Mitropoulos was an ardent promoter of new music, but few of the contemporary works he programmed were welcomed by audiences or the critics with much enthusiasm. Hindemith’s reputation as an atonal composer had preceded him, but, surprisingly, his new piece for Minneapolis was billed as a “Symphony in Eb Major” and, much to the delight of all concerned, featured recognizable tunes.
By chance, another famous composer, Sergei Rachmaninoff, was in Minneapolis that day, and was invited by Mitropoulos to attend the Hindemith premiere backstage, where he wouldn’t be annoyed by autograph seekers. Rachmaninoff had a very pessimistic view of modern music, but Mitropoulos was sure the famously dour Russian would like Hindemith’s resolutely tonal new symphony. Rachmaninoff was positioned just off stage, and after the end of the symphony, which was received with great applause, Mitropoulos passed him as he left the stage. “Well?” asked Mitropoulos. “No goooood,” was Rachmaninoff’s lugubrious response.
Beethoven, Bonaparte, and "Fidelio" in Vienna
On today’s date in 1805, Beethoven’s opera “Leonore” had its premiere at the Theater an der Wien in Vienna, after many postponements due to getting the opera’s libretto approved by government censors and the orchestral parts copied in time. There was also the little matter of the Austrian capital being occupied by French troops as Napoleon was sweeping across Europe.
The cream of Viennese society had fled by the time Napoleon arrived, so the skimpy audience for the premiere performance of Beethoven’s opera included a good number of French soldiers. What they made of Beethoven’s opera, which tells the story of a woman rescuing her husband from a political prison, is anybody’s guess.
As usual, the Viennese critics were not impressed. One wrote, “There are no new ideas in the solos, and they are mostly too long. The choruses are ineffectual and one, which indicates the joy of prisoners over the sensation of fresh air, miscarries completely!”
After several revisions and the eventual departure of the French, even the critics came to accept Beethoven’s opera– retitled “Fidelio”–and in particular the Prisoners’ Chorus, as one of Beethoven’s most moving creations.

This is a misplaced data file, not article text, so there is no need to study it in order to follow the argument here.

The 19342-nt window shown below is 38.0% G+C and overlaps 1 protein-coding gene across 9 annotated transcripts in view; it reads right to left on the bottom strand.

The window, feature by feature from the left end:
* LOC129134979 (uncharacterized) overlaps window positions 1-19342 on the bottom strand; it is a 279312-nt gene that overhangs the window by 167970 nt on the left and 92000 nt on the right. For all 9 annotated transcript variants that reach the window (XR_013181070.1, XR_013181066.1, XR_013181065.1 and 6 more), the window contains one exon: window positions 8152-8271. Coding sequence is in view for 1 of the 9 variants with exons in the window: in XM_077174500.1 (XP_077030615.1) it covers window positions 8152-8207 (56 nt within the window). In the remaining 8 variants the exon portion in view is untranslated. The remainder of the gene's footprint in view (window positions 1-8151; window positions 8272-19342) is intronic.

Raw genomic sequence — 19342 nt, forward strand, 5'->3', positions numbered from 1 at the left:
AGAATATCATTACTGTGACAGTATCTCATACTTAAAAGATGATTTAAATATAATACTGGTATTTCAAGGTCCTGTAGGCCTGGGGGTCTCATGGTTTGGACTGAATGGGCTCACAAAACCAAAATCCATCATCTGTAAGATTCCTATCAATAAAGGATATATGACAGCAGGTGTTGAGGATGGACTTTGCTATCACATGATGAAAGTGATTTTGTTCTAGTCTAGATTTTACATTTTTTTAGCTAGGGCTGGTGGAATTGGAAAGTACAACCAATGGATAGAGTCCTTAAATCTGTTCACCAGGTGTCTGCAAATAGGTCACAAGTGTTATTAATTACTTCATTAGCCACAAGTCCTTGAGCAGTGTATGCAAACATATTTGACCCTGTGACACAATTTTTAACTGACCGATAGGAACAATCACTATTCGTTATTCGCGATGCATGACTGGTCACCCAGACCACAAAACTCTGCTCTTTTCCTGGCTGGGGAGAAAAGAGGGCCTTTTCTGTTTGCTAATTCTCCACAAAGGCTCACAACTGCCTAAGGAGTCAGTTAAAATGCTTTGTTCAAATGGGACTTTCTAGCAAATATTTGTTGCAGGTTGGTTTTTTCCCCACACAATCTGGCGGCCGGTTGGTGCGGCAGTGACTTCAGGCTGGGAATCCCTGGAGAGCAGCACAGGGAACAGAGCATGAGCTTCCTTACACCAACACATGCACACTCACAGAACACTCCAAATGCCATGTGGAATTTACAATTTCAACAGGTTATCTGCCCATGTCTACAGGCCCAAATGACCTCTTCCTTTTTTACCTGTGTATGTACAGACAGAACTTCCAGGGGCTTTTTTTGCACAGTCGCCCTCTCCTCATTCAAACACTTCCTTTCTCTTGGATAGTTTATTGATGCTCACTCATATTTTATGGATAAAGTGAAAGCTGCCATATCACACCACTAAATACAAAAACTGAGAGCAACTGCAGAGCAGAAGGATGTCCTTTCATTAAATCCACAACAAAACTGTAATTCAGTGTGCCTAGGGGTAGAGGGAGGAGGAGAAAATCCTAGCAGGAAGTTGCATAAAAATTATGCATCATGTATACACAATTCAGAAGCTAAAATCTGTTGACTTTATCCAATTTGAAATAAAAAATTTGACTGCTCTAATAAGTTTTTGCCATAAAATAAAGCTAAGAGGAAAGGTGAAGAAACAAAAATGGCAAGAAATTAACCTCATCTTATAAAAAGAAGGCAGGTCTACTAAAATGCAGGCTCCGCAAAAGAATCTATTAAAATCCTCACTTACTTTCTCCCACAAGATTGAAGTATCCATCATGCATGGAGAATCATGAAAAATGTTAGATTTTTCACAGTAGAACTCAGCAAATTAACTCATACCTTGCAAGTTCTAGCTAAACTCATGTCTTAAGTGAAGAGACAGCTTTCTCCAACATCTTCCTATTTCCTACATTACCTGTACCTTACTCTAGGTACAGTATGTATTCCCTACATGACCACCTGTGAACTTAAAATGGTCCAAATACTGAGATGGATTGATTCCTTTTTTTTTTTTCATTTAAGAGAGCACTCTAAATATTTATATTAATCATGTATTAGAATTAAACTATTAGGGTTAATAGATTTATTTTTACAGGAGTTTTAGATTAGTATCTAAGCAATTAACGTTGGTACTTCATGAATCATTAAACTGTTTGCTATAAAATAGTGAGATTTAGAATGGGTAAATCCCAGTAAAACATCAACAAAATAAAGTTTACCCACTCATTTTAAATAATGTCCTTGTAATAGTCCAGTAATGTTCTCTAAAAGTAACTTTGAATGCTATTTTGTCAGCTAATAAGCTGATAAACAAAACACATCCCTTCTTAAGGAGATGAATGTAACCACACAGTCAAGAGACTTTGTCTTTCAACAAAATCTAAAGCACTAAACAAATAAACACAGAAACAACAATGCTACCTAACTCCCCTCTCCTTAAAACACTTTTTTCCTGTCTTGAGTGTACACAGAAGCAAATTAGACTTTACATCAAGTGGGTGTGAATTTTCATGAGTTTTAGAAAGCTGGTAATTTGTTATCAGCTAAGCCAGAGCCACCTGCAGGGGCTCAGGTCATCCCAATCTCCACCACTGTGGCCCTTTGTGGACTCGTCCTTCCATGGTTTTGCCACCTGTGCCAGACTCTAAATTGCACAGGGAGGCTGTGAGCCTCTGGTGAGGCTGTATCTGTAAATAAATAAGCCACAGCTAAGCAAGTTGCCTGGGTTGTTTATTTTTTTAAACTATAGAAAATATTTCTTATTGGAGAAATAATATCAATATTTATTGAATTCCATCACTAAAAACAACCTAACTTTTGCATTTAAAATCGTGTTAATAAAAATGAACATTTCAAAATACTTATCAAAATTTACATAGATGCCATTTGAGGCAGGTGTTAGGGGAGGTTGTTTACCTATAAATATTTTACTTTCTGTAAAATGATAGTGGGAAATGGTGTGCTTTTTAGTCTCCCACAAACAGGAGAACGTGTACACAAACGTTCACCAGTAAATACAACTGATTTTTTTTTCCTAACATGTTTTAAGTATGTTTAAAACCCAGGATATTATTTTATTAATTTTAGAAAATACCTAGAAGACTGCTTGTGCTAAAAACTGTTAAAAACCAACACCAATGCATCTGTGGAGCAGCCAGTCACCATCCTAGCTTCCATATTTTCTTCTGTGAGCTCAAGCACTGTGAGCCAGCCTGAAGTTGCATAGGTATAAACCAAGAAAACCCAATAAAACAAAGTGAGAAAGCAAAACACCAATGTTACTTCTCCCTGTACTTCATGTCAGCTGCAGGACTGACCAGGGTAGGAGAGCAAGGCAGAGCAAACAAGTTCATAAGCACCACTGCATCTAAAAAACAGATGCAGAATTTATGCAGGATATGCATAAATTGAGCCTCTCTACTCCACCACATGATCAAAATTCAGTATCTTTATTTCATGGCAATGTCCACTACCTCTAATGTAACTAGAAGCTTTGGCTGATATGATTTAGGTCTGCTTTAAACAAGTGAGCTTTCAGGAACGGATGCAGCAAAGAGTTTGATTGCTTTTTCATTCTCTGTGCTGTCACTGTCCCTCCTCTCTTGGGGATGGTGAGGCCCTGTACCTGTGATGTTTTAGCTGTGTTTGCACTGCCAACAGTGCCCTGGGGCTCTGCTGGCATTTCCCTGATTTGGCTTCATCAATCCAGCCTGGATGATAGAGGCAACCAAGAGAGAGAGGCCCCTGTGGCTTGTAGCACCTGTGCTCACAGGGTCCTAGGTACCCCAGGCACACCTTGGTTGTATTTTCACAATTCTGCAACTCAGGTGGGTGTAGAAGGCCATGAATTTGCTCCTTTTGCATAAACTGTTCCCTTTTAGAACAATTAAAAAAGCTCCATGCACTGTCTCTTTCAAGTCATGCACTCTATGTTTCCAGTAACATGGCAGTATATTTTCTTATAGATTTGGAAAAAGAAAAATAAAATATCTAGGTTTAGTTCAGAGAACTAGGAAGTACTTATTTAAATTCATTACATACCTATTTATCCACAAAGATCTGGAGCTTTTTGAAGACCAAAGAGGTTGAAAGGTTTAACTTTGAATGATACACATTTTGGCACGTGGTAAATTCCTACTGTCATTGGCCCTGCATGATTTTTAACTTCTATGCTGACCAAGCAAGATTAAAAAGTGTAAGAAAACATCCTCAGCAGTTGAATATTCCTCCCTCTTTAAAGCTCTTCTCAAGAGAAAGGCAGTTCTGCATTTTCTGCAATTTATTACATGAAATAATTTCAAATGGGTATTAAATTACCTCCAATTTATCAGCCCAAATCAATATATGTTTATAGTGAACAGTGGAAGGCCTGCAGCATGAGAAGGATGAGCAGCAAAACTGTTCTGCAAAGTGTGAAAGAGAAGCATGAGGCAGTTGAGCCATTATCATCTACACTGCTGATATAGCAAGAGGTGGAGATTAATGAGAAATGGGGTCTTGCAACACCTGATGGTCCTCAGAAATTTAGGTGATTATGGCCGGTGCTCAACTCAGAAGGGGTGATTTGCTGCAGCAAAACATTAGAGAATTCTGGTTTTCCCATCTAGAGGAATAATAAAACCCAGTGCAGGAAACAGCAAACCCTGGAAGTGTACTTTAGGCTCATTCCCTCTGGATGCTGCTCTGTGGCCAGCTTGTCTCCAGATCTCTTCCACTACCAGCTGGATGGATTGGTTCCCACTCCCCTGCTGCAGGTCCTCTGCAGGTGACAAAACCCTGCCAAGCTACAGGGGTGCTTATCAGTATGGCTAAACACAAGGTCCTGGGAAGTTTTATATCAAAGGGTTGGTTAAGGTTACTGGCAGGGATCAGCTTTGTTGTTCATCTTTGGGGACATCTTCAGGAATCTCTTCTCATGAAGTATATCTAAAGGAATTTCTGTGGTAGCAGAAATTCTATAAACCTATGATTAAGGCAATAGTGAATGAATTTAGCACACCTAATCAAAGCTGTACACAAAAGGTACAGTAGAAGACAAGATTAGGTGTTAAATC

Lou Harrison's "some assembly required" Concerto
The publisher of Lou Harrison’s Concerto for Violin and Percussion, which received its premiere performance on today’s date in 1961 at New York’s Carnegie Recital Hall, states with refreshing honesty that it is (quote) “not one of Harrison's most frequently performed works” and that “The highly rhythmic violin line is pleasantly contrasted by the exceptionally varied percussion ensemble.”
Now, by an “exceptionally varied” percussion ensemble, they mean in addition to conventional instruments, Harrison asks for tin cans, suspended brake drums, flowerpots, plumber’s pipes, wind chimes, and spring coils.
Not surprisingly, it can be difficult to assemble the “heavy metal” called for in the score. For a 1965 performance, Harrison was forced to spend hours, as he put it, "chasing down pipe lengths and flowerpots in hardware stores."
But there was a method to his madness. Harrison was trying to imitate the sounds of the tuned bronze gongs of the traditional Indonesian gamelan orchestra by using distinctly American “found” materials. In performance, the set-up seems downright humorous at first sight, but at first sound, it works. In fact, one suspects Harrison WANTS the audience to chuckle at first, but then be charmed.
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This is a nicely done “on this day in classical music history” type of program. Although episodes are quite short (only a few minutes long) it helps to learn more about your favorite composers and be introduced to new names too. Bravo!